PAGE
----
01 October 2018

Government Intervention in U.S. Solid Rocket Motor Market Would Not Address Overcapacity and Likely Weaken the Industry

Author: Marco A. Cáceres, Drawn From: World Space Systems Briefing

There has been some growing concern within the U.S. Congress and Department of Defense (DoD) in recent years about the shrinking U.S. industrial base for solid rocket motors (SRM).  During the past two decades, the number of American SRM manufacturers has gone from six companies to two companies—Aerojet Rocketdyne of Sacramento, CA and Northrop Grumman Innovation Systems (formerly Orbital ATK) of Dulles, VA.

In October 2017, the U.S. Government Accountability Office (GAO) published a report to Congress titled Solid Rocket Motors: DOD and Industry Are Addressing Challenges to Minimize Supply Concerns.  The report highlighted the trend toward greater consolidation of the domestic SRM industry and the efforts being made by DoD to "identify and mitigate" the risks associated with this trend, particularly within the missiles market, including DoD missile systems such as the Advanced Medium Range Air-to-Air Missile (AMRAAM), AIM-9X and Guided Multiple Launch Rocket System.1 The GAO did not offer any recommendations.

On March 1, 2018, DoD submitted its Annual Industrial Capabilities report to Congress for fiscal year 2017.  That report noted the possibility that Northrop Grumman could eventually be the sole U.S. manufacturer of large SRMs for strategic missiles and space launch vehicles.  This, in turn, has raised some concerns within Congress about whether having only one producer of large SRMs would place at risk the U.S. launch industry's ability to provide “assured access to space” for U.S. national security payloads (satellites) whenever they are needed.  It has also created concerns that forcing U.S. government customer such as DoD and NASA to buy from two SRM suppliers to create artificial demand interferes with the workings of the free market and could have the effect of driving up costs and weakening supply chains, rather than strengthening them.

Assured Access is About Reliable Backup Launch Capacity

This concept of assured access to space has been a cornerstone of U.S. space launch policy since it was legislated by Congress in the 1980s.  It calls for ensuring the availability of at least two launch vehicles or launch vehicle families—the idea being to always have a backup rocket in the event one of the rockets develops technical problems or experiences a launch failure.

Since the 1990s, assured access to space has been provided largely by Boeing with its Delta IV family of launch vehicles and Lockheed Martin with its Atlas V family.  In 2006, the two companies formed a joint venture called United Launch Alliance (ULA), eliminating competition for launching U.S. national security payloads but maintaining the two separate launch vehicle programs.  In 2015, the U.S. Air Force certified SpaceX of Hawthorne, CA to launch national security payloads on its Falcon 9 rocket.  Since then, DoD has had three options for launching national security payloads—Atlas V, Delta IV and Falcon 9.  The policy of assured access to space has never been more assured.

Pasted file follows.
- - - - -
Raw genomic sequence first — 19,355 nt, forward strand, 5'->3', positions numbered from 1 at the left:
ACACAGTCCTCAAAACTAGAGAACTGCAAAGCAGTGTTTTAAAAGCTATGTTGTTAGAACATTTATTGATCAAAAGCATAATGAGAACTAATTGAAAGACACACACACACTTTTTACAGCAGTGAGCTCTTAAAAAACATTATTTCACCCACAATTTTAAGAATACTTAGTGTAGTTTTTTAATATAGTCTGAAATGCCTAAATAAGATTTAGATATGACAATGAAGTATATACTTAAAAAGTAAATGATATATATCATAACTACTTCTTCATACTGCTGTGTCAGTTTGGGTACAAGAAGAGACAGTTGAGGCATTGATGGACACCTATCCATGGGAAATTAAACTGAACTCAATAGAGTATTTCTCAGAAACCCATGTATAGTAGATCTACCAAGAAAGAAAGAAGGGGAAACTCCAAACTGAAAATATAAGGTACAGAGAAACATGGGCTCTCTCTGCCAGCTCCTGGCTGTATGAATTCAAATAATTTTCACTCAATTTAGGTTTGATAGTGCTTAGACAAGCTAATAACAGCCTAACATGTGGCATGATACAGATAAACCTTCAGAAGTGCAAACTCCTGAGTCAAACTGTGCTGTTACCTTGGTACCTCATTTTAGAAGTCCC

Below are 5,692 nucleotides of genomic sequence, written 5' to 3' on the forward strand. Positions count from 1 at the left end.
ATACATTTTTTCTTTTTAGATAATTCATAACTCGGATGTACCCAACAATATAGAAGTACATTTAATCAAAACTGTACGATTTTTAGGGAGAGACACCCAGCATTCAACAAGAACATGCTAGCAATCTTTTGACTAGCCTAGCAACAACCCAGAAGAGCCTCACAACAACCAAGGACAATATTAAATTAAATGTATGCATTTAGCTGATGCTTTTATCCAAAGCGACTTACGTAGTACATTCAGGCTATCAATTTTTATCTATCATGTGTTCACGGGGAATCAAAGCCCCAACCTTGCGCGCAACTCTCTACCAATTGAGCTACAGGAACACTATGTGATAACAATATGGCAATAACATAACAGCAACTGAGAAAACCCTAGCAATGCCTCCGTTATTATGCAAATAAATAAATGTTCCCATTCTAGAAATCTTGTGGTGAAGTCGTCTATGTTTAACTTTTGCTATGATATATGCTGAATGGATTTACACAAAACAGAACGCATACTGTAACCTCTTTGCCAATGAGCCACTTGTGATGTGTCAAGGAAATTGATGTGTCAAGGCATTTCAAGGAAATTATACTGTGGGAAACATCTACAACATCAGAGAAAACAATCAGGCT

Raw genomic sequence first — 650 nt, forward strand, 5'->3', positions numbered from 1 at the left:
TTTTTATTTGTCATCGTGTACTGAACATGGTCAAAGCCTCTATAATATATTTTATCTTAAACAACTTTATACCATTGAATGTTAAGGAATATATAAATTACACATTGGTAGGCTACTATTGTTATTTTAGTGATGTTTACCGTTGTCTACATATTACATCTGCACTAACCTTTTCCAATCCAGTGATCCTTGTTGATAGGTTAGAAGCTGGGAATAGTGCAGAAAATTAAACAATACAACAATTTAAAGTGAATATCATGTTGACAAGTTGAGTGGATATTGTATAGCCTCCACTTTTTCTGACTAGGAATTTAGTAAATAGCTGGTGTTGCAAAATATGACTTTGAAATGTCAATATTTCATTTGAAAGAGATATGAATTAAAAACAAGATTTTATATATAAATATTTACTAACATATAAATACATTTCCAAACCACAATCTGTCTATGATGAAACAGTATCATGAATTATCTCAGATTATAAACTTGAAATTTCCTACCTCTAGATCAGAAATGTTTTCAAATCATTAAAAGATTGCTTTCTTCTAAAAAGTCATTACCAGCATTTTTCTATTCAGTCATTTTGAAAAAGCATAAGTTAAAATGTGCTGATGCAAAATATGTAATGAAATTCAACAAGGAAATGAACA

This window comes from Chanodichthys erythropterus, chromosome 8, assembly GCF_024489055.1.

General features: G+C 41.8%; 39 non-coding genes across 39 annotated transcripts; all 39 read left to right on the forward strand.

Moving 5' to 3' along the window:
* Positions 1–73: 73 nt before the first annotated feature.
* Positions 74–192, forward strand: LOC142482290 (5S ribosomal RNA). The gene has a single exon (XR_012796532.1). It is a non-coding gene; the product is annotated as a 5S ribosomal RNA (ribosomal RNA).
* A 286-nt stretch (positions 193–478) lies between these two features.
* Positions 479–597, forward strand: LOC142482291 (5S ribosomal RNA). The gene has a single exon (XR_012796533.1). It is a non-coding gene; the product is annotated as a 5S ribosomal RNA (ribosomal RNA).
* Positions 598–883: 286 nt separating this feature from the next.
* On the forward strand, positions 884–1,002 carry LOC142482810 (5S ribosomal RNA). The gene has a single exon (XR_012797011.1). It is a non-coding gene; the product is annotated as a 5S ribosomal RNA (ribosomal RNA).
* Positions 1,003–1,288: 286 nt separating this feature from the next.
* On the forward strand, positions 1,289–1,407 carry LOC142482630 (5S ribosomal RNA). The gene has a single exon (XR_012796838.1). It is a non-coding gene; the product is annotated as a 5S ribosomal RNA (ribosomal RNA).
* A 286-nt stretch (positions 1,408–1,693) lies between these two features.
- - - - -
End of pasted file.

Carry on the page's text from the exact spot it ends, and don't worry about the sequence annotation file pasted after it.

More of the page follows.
There may be some reasonable concerns about the continued consolidation of the SRM industry in the U.S., but the weakening of assured access to space should not be one of them.  The policy is based on having at least two different launch vehicles at the ready, not necessarily two that rely on SRM technology.  While the Atlas V and Delta IV programs employ SRM strap-on boosters for some of their variants, both of these programs are in the process of being phased out.

Atlas V will be replaced by a new rocket called Vulcan, which is planned to be launched for the first time in 2020.  Vulcan will employ up to six SRM strap-on GEM 63XL boosters produced by Northrop Grumman Innovation Systems.  Atlas rockets, meanwhile, will keep flying for a few years after that until Vulcan is fully ready take over.  The last Delta IV-Medium rocket is scheduled to be launched in 2019, while the last Delta IV-Heavy is scheduled for launch in 2023.

During the upcoming phase out period for these two legacy launch programs (Altas V and Delta IV), the Falcon 9 will continue to be available.  Falcon 9 carries no SRMs.  Each Falcon 9 employs nine Merlin 1D rocket engines on its first stage and one Merlin 1D on its second stage.  SpaceX-produced Merlin 1D engines use liquid fuel, specifically liquid oxygen (LOX) and a highly refined form of kerosene known as RP-1. The new Falcon Heavy, first launched on February 6, 2018, is also powered solely by Merlin 1D liquid-fuel engines.

The all-liquid-fueled heavy-lift New Glenn family of launch vehicles, under development by Blue Origin of Kent, WA, should be operational early in the next decade.  New Glenn rockets will be powered by seven Blue Origin-produced BE-4 engines on the first stage, two BE-3U engines on the second stage, and one BE-3U engine on the third stage.  The BE-4 engines use methane/LOX fuel and BE-3Us use a mix of liquid hydrogen (H2) and LOX.  First launch of a New Glenn is scheduled for 2020-2021.  Additionally, Space X is developing a super heavy-lift rocket called the Big Falcon Rocket (BFR), which will use only methane/LOX fuel for each of its two stages.  The BFR is scheduled for a first launch by 2020.